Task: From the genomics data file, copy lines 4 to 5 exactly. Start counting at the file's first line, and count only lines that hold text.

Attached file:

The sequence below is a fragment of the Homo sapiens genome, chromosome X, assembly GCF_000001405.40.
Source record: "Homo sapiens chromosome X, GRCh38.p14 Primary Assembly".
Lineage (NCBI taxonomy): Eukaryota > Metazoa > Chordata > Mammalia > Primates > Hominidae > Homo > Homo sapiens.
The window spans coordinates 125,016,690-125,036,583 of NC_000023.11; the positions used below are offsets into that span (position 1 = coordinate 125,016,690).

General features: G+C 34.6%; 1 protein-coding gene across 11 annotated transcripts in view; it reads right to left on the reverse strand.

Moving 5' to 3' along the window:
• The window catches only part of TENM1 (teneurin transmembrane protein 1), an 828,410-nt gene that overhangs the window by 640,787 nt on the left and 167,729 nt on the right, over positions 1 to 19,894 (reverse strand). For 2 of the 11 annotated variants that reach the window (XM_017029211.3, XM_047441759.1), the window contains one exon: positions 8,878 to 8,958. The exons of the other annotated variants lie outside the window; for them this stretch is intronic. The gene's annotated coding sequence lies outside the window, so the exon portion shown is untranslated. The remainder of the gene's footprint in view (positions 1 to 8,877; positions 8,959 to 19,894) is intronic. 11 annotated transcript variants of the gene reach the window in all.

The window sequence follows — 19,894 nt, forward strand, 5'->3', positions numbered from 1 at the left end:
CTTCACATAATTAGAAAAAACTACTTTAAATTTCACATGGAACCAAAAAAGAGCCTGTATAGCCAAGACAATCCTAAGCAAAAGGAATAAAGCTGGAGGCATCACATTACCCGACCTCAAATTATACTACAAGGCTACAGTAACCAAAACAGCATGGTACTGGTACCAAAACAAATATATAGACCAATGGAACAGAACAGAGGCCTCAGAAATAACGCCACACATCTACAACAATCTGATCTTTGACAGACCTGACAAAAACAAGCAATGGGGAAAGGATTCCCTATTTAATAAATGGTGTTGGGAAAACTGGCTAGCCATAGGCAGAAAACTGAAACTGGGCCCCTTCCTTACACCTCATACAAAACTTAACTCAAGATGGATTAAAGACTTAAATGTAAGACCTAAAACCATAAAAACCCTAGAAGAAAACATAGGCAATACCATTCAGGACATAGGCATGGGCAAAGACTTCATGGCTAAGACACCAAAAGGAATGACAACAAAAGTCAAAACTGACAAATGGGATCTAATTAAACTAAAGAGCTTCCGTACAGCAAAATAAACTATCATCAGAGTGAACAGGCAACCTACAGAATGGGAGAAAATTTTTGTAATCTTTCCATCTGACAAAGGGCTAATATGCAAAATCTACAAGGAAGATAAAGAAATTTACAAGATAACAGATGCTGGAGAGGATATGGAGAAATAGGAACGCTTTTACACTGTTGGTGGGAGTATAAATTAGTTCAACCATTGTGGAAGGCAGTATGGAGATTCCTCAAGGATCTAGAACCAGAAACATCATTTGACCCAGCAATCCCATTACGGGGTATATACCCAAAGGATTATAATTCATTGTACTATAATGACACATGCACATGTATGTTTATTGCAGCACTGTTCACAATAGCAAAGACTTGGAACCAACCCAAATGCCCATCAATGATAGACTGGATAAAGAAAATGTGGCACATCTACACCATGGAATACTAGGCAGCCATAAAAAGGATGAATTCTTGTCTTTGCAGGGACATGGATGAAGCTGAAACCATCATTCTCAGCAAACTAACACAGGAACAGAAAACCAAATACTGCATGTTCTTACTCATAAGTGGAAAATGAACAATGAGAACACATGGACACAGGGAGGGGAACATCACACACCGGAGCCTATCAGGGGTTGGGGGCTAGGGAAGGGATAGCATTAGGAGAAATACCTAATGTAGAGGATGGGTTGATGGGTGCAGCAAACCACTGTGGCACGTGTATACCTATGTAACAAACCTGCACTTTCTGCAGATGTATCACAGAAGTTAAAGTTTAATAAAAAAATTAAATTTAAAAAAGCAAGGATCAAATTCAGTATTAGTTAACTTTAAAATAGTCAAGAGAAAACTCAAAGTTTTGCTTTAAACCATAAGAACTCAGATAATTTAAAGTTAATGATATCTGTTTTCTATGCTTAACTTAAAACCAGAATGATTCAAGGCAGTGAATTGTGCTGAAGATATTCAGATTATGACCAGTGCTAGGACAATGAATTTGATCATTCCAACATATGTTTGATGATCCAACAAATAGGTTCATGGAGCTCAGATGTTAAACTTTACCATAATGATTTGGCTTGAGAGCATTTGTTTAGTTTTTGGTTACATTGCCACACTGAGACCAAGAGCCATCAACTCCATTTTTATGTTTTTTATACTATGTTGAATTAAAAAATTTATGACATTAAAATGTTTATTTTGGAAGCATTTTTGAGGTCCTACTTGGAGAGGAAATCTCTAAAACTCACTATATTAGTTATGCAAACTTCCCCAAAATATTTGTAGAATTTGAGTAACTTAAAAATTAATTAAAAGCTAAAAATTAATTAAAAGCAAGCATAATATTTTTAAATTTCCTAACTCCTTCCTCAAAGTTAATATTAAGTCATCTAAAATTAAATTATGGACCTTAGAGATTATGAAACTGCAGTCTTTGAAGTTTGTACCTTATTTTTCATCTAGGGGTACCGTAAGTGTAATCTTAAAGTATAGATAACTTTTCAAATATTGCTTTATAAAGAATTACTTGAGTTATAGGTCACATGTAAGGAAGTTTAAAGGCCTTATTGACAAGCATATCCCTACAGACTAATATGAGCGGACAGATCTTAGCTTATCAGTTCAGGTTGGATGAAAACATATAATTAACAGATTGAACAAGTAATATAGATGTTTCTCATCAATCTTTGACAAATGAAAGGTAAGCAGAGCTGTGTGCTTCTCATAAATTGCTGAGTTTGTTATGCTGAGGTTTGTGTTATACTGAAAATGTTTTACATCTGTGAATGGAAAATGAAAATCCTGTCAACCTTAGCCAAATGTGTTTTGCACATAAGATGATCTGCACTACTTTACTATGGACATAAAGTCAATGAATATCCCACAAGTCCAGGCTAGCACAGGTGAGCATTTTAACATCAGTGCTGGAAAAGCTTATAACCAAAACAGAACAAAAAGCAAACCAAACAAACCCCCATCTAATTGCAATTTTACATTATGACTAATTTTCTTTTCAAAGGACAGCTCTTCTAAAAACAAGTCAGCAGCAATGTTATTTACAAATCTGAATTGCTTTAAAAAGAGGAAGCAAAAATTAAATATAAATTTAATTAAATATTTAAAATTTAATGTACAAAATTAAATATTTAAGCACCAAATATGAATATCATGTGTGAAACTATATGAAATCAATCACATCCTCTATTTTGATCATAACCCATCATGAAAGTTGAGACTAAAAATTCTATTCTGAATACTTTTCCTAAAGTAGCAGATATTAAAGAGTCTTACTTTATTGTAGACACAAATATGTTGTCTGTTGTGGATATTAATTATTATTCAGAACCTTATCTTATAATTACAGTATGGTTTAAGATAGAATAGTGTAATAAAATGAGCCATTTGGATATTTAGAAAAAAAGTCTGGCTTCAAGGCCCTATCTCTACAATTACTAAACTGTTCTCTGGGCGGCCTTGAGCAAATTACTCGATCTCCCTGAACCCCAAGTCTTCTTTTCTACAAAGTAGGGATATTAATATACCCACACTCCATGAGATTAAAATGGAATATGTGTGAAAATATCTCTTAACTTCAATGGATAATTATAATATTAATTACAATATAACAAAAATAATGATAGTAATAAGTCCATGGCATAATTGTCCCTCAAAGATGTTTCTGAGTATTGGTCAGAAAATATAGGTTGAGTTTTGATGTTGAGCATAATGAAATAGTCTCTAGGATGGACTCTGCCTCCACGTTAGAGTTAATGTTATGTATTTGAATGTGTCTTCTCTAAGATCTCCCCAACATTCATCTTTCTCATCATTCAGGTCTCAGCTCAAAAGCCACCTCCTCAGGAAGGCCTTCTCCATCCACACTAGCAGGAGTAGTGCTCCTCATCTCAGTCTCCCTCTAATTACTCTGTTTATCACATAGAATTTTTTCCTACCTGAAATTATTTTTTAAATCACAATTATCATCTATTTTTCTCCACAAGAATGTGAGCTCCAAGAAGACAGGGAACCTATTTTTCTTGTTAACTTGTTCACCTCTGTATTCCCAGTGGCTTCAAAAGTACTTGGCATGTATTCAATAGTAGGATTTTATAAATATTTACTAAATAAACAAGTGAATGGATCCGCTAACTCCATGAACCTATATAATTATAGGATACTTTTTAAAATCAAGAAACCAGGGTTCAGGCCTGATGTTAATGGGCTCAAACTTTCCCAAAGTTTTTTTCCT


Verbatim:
The window spans coordinates 125,016,690-125,036,583 of NC_000023.11; the positions used below are offsets into that span (position 1 = coordinate 125,016,690).

General features: G+C 34.6%; 1 protein-coding gene across 11 annotated transcripts in view; it reads right to left on the reverse strand.